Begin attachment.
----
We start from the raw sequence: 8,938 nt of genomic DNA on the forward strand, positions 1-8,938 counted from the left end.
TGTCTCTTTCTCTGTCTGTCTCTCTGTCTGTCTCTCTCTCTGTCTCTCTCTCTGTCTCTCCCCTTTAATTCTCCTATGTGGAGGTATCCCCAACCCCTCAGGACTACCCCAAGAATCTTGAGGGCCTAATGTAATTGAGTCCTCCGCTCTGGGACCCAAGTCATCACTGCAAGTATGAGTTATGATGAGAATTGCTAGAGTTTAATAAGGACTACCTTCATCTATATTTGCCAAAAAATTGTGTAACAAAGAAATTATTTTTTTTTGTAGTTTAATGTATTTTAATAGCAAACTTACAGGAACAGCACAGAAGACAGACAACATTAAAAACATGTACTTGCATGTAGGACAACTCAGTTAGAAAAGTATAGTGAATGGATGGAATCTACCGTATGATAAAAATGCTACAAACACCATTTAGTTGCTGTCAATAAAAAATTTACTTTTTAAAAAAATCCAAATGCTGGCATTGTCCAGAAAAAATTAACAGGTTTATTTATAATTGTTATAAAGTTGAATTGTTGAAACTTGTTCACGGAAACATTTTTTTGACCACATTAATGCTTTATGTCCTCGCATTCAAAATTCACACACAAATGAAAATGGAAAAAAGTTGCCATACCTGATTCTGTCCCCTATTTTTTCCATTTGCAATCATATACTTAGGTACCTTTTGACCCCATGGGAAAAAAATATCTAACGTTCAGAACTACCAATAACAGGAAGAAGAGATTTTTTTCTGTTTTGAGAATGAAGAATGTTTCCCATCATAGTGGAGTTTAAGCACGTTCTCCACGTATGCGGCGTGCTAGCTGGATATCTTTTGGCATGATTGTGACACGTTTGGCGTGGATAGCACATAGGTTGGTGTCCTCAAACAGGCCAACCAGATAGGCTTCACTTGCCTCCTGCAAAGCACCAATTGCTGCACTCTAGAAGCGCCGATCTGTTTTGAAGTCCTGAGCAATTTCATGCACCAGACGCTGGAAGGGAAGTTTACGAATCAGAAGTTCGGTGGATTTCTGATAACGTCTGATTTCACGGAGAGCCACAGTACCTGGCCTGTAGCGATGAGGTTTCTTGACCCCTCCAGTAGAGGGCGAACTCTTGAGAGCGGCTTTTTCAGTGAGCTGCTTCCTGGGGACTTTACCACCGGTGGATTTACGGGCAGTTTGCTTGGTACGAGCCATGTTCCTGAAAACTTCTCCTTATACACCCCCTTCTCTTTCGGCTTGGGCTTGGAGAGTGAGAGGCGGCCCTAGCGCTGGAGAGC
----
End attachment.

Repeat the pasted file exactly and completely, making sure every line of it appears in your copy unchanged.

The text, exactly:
We start from the raw sequence: 8,938 nt of genomic DNA on the forward strand, positions 1-8,938 counted from the left end.
TGTCTCTTTCTCTGTCTGTCTCTCTGTCTGTCTCTCTCTCTGTCTCTCTCTCTGTCTCTCCCCTTTAATTCTCCTATGTGGAGGTATCCCCAACCCCTCAGGACTACCCCAAGAATCTTGAGGGCCTAATGTAATTGAGTCCTCCGCTCTGGGACCCAAGTCATCACTGCAAGTATGAGTTATGATGAGAATTGCTAGAGTTTAATAAGGACTACCTTCATCTATATTTGCCAAAAAATTGTGTAACAAAGAAATTATTTTTTTTTGTAGTTTAATGTATTTTAATAGCAAACTTACAGGAACAGCACAGAAGACAGACAACATTAAAAACATGTACTTGCATGTAGGACAACTCAGTTAGAAAAGTATAGTGAATGGATGGAATCTACCGTATGATAAAAATGCTACAAACACCATTTAGTTGCTGTCAATAAAAAATTTACTTTTTAAAAAAATCCAAATGCTGGCATTGTCCAGAAAAAATTAACAGGTTTATTTATAATTGTTATAAAGTTGAATTGTTGAAACTTGTTCACGGAAACATTTTTTTGACCACATTAATGCTTTATGTCCTCGCATTCAAAATTCACACACAAATGAAAATGGAAAAAAGTTGCCATACCTGATTCTGTCCCCTATTTTTTCCATTTGCAATCATATACTTAGGTACCTTTTGACCCCATGGGAAAAAAATATCTAACGTTCAGAACTACCAATAACAGGAAGAAGAGATTTTTTTCTGTTTTGAGAATGAAGAATGTTTCCCATCATAGTGGAGTTTAAGCACGTTCTCCACGTATGCGGCGTGCTAGCTGGATATCTTTTGGCATGATTGTGACACGTTTGGCGTGGATAGCACATAGGTTGGTGTCCTCAAACAGGCCAACCAGATAGGCTTCACTTGCCTCCTGCAAAGCACCAATTGCTGCACTCTAGAAGCGCCGATCTGTTTTGAAGTCCTGAGCAATTTCATGCACCAGACGCTGGAAGGGAAGTTTACGAATCAGAAGTTCGGTGGATTTCTGATAACGTCTGATTTCACGGAGAGCCACAGTACCTGGCCTGTAGCGATGAGGTTTCTTGACCCCTCCAGTAGAGGGCGAACTCTTGAGAGCGGCTTTTTCAGTGAGCTGCTTCCTGGGGACTTTACCACCGGTGGATTTACGGGCAGTTTGCTTGGTACGAGCCATGTTCCTGAAAACTTCTCCTTATACACCCCCTTCTCTTTCGGCTTGGGCTTGGAGAGTGAGAGGCGGCCCTAGCGCTGGAGAGC